Friday, 23 October 2015

Why We Aerate Those Greens...

In case you missed it in the Goderich Signal Star this week my monthly column:

The Importance of Aerating Those Greens
This month’s column is giving you an inside scoop on one of the most important jobs a Superintendent has worldwide.  I’m breaking down why we aerate greens and the importance behind it.  Aeration is a very labour intensive maintenance practice of pulling a plug of soil, thatch, and grass out of the ground by means of a machine equipped with a row of hollow tubes called tines.  I know from experience that golfers tend to view aeration as an inconvenience that takes the greens out of play for a day.  What I’m hoping you get from this, is the importance of why we complete aeration, as it’s not to inconvenience the golfer, it’s to make sure the green can heal and produce healthy turf.
Here’s the best analogy that I learned in school: over time the traffic from both the golfer’s feet and mowing equipment compacts the soil under the putting green.  When the soil becomes compacted, the air pockets which the roots depend on are crushed and the roots are left without air.  Without oxygen, the grass plants become even weaker and will eventually die.

The mechanical process is done by removing half-inch cores (which are those plugs that are sometimes left on the fringe) from the compacted soil, allowing for an infusion of air and water that brings a resurgence of growth.  From there the mini holes are filled with sand, which in golf world we call topdressing, it is then that over seeding occurs.  This helps the soil retain air spaces making it easier for the roots to grown downward.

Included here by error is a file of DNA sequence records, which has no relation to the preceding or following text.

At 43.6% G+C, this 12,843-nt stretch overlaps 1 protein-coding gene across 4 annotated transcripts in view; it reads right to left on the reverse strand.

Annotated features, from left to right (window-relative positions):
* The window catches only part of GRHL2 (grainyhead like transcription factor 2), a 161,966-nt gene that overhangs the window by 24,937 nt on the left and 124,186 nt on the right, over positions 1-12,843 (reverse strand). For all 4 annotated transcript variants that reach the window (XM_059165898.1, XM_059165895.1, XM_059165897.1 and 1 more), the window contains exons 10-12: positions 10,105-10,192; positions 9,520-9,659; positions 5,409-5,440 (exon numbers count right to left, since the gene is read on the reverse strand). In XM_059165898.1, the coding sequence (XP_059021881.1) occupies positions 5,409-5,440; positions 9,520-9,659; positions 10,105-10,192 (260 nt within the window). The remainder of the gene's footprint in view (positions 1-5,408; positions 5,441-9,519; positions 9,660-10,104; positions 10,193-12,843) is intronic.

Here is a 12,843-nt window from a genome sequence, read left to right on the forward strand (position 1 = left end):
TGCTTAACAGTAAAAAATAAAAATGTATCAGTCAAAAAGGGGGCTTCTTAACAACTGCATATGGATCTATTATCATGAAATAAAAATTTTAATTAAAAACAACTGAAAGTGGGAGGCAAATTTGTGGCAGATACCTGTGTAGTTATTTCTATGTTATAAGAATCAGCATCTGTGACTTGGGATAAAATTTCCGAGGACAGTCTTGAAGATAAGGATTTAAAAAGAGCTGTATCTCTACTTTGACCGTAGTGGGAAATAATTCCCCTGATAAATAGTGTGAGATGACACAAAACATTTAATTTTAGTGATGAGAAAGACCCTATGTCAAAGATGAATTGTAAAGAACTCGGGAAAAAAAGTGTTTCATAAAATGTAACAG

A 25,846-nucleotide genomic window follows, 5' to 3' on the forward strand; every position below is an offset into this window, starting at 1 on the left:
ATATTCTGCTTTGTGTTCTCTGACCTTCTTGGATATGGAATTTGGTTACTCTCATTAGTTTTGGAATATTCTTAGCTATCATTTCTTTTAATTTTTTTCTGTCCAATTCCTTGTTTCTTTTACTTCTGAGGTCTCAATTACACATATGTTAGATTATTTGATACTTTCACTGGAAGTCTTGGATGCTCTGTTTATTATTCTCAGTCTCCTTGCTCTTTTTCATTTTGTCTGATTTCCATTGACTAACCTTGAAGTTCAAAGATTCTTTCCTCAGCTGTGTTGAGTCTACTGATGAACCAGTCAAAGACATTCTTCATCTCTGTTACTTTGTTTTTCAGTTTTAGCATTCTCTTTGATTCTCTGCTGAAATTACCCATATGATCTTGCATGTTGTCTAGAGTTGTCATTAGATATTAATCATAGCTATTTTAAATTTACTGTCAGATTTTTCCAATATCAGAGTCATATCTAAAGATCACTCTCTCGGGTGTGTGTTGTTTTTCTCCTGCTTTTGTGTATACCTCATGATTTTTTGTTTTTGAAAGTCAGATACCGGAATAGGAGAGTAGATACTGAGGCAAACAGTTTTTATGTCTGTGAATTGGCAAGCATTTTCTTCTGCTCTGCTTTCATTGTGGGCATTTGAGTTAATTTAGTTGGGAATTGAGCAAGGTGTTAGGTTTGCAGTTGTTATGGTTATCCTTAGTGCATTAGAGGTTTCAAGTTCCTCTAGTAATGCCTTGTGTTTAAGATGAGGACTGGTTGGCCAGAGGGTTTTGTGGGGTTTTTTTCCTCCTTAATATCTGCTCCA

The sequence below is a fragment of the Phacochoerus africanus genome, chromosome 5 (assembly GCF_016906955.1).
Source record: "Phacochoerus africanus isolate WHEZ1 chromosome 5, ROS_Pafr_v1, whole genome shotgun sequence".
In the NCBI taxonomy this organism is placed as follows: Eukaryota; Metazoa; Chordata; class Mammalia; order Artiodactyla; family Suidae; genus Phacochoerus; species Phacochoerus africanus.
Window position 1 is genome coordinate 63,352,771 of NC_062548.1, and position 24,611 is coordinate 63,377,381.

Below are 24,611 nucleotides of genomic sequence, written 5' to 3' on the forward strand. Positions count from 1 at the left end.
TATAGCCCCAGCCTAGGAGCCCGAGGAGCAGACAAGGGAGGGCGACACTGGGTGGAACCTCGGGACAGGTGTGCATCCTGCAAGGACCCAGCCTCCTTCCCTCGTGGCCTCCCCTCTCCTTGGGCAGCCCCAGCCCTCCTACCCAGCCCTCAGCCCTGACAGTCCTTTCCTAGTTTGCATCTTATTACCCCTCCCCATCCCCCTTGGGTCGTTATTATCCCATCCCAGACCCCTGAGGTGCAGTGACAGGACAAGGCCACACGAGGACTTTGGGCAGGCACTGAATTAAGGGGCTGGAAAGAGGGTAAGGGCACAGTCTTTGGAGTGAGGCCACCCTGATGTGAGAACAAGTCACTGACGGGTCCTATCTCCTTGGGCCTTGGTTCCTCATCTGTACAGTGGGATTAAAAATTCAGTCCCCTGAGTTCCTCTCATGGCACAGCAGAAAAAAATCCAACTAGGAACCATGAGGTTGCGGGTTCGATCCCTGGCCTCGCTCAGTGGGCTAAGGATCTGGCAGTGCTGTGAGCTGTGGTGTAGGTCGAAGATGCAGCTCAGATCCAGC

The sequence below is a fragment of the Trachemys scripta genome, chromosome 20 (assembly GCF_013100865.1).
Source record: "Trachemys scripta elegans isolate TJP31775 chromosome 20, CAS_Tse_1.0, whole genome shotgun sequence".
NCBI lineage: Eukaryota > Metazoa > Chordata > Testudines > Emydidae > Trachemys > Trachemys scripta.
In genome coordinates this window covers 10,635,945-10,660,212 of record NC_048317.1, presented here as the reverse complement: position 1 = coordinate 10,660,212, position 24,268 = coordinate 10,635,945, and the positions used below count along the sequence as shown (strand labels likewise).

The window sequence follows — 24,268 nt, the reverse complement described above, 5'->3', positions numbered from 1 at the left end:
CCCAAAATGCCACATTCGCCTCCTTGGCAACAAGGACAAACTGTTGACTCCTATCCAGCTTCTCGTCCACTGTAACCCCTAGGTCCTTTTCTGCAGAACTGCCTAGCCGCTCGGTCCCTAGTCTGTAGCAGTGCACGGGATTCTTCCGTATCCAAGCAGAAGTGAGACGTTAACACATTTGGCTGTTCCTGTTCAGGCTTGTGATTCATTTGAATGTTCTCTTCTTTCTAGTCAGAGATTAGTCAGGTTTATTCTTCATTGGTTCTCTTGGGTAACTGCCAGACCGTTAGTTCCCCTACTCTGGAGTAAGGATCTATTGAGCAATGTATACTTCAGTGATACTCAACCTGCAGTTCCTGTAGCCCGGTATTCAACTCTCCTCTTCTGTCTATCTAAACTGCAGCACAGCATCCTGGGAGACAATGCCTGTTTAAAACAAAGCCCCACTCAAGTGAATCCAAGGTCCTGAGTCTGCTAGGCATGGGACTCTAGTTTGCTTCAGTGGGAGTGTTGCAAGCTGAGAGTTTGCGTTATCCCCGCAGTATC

For those of you golfers who have seen this process unfold, the number one question I get asked is: “Why is so much sand applied?”  Playability is our number one concern after aerifying, by filling each of the aeration holes with sand it will promote quicker recovery and improve ball roll. Unfortunately the playing surface is not as smooth immediately after this process but the effects on playability as a result of aeration can be minimized if aeration holes are completely filled with sand.  The short answer to the question is that by applying enough topdressing sand to fill aeration holes it will result in a smoother post-aeration surface that recovers quicker than a surface with open aeration holes.

Timing is everything when it comes to aeration.  Depending on your golf course location and your grass type means that your course could be aerated in mid-August to early September.  Most courses in our area the desired turf is Poa annua, where aeration can be performed later in the fall.  There is less chance for stress on Poa annua in the late summer early fall.  Your golf courses tournament and league play will also play a part in when the Superintendent can do the aeration. 

Please remember this fall when aeration is performed it’s done every year to improve turf health and playing conditions. Core and deep-tine aeration are critical for the health of highly maintained grass. Just keep in mind that every time you comment on the exceptional conditions during the golf season, a large part of maintaining those conditions is routine core aeration. It’s important to focus on the long term goal and not the short-term inconvenience.

Ashley Gravett

PGA of Canada Golf Professional

Goderich Sunset Golf Club

Monday, 19 October 2015

Move It Monday: Medicine Ball Ball Swing Toss

How it’s done: Stand in your regular golf stance, knees slightly bent, leaning forward through hips with back straight, holding a medicine ball in place of a golf club.  Be sure to get your butt out on this one.  Swing medicine ball as you would your club (arm and hand motions will be different), and when your arms are at a 45° down angle, release the medicine ball, throwing it against a wall. Make sure all the rotating is done with your upper back we do not want to over rotate the lower back and create stress on back.  This should be a quick motion just like a normal golf swing. Do exercise on both sides of the body (switch leading hands).

How it benefits your golf swing: Builds strength through actual swing motion focusing on all muscles involved to help add extra distance to hit without losing control.  It also helps with your range of motion on the follow through.

Program: 3 Sets per side; 5-12 Repetitions: 2-3 Times per week